NBC News anchor Brian Williams is no longer the only prominent anchor who faces serious credibility questions for misleading the public about his experiences in war zones. In an extensive new investigation, Mother Jones' David Corn and Daniel Schulman detail how for decades, Fox News host Bill O'Reilly has told gripping accounts of his own war reporting that don't mesh with the facts.
O'Reilly's tall tales concern his experiences as a CBS News reporter covering the 1982 Falklands War between Great Britain and Argentina, as well as his dispatches from El Salvador's civil war. The conservative commentator has cited his supposed wartime experiences numerous times as evidence of his journalistic gravitas, as Corn and Schulman document. In his 2001 book "The No Spin Zone," O'Reilly wrote, "You know that I am not easily shocked. I've reported on the ground in active war zones from El Salvador to the Falklands." Three years later, he penned a column in which he asserted, "Having survived a combat situation in Argentina during the Falklands war, I know that life-and-death decisions are made in a flash." O'Reilly also related a tale of his harrowing Argentine experience following the 2013 Boston Marathon bombing, saying on air:
I was in a situation one time, in a war zone in Argentina, in the Falklands, where my photographer got run down and then hit his head and was bleeding from the ear on the concrete. And the army was chasing us. I had to make a decision. And I dragged him off, you know, but at the same time, I'm looking around and trying to do my job, but I figure I had to get this guy out of there because that was more important.
But Corn and Schulman find crucial inconsistencies between O'Reilly's stories and the factual record (emphasis added):
Yet his own account of his time in Argentina in his 2001 book, The No Spin Zone, contains no references to O'Reilly experiencing or covering any combat during the Falklands war. In the book, which in part chronicles his troubled stint as a CBS News reporter, O'Reilly reports that he arrived in Buenos Aires soon before the Argentine junta surrendered to the British, ending the 10-week war over control of two territories far off the coast of Argentina. There is nothing in this memoir indicating that O'Reilly witnessed the fighting between British and Argentine military forces—or that he got anywhere close to the Falkland Islands, which are 300 miles off Argentina's shore and about 1,200 miles south of Buenos Aires.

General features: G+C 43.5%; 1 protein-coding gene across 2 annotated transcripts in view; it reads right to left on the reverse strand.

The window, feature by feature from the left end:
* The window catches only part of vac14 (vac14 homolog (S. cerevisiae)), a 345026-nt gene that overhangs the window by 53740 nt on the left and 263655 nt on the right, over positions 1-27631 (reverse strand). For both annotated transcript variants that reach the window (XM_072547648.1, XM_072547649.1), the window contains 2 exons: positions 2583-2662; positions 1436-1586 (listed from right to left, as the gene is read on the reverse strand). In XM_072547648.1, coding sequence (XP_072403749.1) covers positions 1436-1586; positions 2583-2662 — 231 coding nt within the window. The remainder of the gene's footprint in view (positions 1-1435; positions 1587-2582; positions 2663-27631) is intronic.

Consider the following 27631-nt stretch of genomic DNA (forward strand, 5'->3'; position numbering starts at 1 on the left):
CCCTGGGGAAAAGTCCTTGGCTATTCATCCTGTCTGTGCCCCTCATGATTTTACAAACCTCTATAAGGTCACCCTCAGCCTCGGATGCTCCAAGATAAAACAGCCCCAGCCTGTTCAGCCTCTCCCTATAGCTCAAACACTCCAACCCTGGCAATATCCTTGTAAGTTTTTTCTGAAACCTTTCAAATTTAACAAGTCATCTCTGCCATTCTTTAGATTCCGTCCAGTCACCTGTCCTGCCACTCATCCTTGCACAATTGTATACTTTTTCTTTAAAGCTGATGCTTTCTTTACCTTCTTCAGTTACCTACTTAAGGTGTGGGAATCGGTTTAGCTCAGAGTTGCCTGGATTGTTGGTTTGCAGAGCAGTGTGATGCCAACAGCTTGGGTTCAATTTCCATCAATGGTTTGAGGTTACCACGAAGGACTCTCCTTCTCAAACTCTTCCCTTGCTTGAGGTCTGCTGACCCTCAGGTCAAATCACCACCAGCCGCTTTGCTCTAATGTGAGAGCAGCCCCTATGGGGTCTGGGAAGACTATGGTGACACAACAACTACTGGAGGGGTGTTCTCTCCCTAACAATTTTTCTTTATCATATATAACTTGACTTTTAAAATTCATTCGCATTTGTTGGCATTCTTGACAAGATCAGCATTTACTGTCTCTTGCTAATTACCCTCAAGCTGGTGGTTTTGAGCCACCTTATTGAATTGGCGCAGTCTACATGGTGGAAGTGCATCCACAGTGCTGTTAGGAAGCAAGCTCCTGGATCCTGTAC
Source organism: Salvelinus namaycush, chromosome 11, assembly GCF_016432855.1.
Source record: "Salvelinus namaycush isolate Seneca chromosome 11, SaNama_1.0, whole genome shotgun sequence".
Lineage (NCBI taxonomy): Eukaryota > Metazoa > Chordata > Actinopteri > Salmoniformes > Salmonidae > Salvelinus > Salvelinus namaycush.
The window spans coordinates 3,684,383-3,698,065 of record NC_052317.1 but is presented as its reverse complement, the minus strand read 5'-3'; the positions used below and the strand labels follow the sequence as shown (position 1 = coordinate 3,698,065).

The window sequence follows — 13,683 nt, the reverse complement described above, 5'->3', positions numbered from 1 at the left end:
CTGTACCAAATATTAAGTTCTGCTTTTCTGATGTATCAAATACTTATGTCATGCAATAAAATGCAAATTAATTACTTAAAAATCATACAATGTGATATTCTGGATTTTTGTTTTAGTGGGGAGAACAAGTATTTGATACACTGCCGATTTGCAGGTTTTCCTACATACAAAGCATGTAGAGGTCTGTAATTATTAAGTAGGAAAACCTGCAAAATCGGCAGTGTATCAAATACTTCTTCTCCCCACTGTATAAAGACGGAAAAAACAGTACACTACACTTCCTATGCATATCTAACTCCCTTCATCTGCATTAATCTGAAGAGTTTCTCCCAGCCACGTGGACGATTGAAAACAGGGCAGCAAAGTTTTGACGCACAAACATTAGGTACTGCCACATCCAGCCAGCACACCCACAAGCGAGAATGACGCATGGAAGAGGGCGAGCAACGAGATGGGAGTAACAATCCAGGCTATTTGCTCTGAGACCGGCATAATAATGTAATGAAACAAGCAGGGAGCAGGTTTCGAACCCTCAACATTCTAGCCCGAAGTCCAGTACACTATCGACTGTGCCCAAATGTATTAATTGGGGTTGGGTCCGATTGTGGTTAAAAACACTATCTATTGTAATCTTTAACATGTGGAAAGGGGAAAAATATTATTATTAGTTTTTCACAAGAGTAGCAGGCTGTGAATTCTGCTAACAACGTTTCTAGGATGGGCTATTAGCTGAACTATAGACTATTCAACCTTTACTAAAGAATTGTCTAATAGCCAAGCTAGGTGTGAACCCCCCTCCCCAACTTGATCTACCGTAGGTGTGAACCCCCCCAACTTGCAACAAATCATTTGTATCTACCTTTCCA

Given the remote location of the war zone—which included the British territory of South Georgia and the South Sandwich Islands, more than 1,400 miles offshore—few reporters were able to witness and report on the combat that claimed the lives of about 900 Argentine and British troops. The government in London only allowed about 30 British journalists to accompany its military forces. As Caroline Wyatt, the BBC's defense correspondent, recently noted, "It was a war in which a small group of correspondents and crews sailing with the Royal Navy were almost entirely dependent upon the military—not only for access to the conflict, but also for the means of reporting it back to the UK." And Robert Fox, one of the embedded British reporters, recalled, "We were, in all, a party of about 32-34 accredited journalists, photographers, television crew members. We were all white, male, and British. There was no embedded reporter from Europe, the Commonwealth or the US (though they tried hard enough), let alone from Latin America."
American reporters were not on the ground in this distant war zone. "Nobody got to the war zone during the Falklands war," Susan Zirinsky, a longtime CBS News producer who helped manage the network's coverage of the war from Buenos Aires, tells Mother Jones. She does not remember what O'Reilly did during his time in Argentina. But she notes that the military junta kept US reporters from reaching the islands: "You weren't allowed on by the Argentinians. No CBS person got there."
Longtime CBS correspondent Bob Schieffer corroborates those accounts, telling Mother Jones, "Nobody from CBS got to the Falklands. I came close. We'd been trying to get somebody down there. It was impossible."
Additionally, O'Reilly appears to have exaggerated his account of a Buenos Aires street protest against the military junta. While O'Reilly has claimed "many were killed" in clashes during the protest and said that he had an automatic weapon pointed "directly at [his] head," no contemporaneous reports -- including CBS News' -- mention any fatalities.
Meanwhile, as the Nation has previously reported, O'Reilly's reporting from El Salvador is also factually suspect. O'Reilly writes in "The No Spin Zone" that he and his crew traveled to a village called Meanguera that had been leveled by leftist guerillas, but his March 1982 report from the scene only shows "one or two burned-down structures," Corn and Schulman note.
Arguing on "Jimmy Kimmel Live" last week that Williams does not deserve to lose his job over his Iraq War fabrications, O'Reilly said that he understood the impulse to embellish stories.
“You want to have something interesting to say. And that’s what happens. A journalist will say, ‘Okay, I was there,’ and then the story to make it more dramatic and interesting will emerge," he said.